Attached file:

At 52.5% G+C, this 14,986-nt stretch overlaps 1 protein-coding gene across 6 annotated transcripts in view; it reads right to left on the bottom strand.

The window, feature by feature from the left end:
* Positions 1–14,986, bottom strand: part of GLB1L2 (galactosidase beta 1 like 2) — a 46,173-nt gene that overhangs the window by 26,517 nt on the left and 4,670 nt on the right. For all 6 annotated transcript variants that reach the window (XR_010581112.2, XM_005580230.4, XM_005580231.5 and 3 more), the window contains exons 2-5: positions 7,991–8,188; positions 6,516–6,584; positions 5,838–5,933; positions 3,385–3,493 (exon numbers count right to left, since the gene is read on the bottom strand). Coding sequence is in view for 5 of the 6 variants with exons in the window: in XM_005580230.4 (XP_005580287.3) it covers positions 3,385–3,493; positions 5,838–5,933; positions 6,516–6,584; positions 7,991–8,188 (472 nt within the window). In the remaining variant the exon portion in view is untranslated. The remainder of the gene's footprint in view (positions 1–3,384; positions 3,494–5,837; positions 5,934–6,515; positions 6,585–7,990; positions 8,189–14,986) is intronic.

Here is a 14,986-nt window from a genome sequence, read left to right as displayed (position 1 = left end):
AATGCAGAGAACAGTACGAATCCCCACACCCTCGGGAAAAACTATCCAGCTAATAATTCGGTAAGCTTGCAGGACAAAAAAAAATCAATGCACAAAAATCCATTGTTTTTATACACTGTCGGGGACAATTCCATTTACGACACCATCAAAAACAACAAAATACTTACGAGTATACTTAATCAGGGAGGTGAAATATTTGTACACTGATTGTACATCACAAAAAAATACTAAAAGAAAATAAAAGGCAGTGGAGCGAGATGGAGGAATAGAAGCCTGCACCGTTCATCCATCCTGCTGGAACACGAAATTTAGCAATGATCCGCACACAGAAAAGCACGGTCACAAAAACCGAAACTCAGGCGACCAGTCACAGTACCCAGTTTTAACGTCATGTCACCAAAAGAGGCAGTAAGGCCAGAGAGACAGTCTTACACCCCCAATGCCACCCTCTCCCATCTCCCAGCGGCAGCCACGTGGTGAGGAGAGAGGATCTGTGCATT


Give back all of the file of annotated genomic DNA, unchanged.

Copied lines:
At 52.5% G+C, this 14,986-nt stretch overlaps 1 protein-coding gene across 6 annotated transcripts in view; it reads right to left on the bottom strand.

The window, feature by feature from the left end:
* Positions 1–14,986, bottom strand: part of GLB1L2 (galactosidase beta 1 like 2) — a 46,173-nt gene that overhangs the window by 26,517 nt on the left and 4,670 nt on the right. For all 6 annotated transcript variants that reach the window (XR_010581112.2, XM_005580230.4, XM_005580231.5 and 3 more), the window contains exons 2-5: positions 7,991–8,188; positions 6,516–6,584; positions 5,838–5,933; positions 3,385–3,493 (exon numbers count right to left, since the gene is read on the bottom strand). Coding sequence is in view for 5 of the 6 variants with exons in the window: in XM_005580230.4 (XP_005580287.3) it covers positions 3,385–3,493; positions 5,838–5,933; positions 6,516–6,584; positions 7,991–8,188 (472 nt within the window). In the remaining variant the exon portion in view is untranslated. The remainder of the gene's footprint in view (positions 1–3,384; positions 3,494–5,837; positions 5,934–6,515; positions 6,585–7,990; positions 8,189–14,986) is intronic.

Here is a 14,986-nt window from a genome sequence, read left to right as displayed (position 1 = left end):
AATGCAGAGAACAGTACGAATCCCCACACCCTCGGGAAAAACTATCCAGCTAATAATTCGGTAAGCTTGCAGGACAAAAAAAAATCAATGCACAAAAATCCATTGTTTTTATACACTGTCGGGGACAATTCCATTTACGACACCATCAAAAACAACAAAATACTTACGAGTATACTTAATCAGGGAGGTGAAATATTTGTACACTGATTGTACATCACAAAAAAATACTAAAAGAAAATAAAAGGCAGTGGAGCGAGATGGAGGAATAGAAGCCTGCACCGTTCATCCATCCTGCTGGAACACGAAATTTAGCAATGATCCGCACACAGAAAAGCACGGTCACAAAAACCGAAACTCAGGCGACCAGTCACAGTACCCAGTTTTAACGTCATGTCACCAAAAGAGGCAGTAAGGCCAGAGAGACAGTCTTACACCCCCAATGCCACCCTCTCCCATCTCCCAGCGGCAGCCACGTGGTGAGGAGAGAGGATCTGTGCATT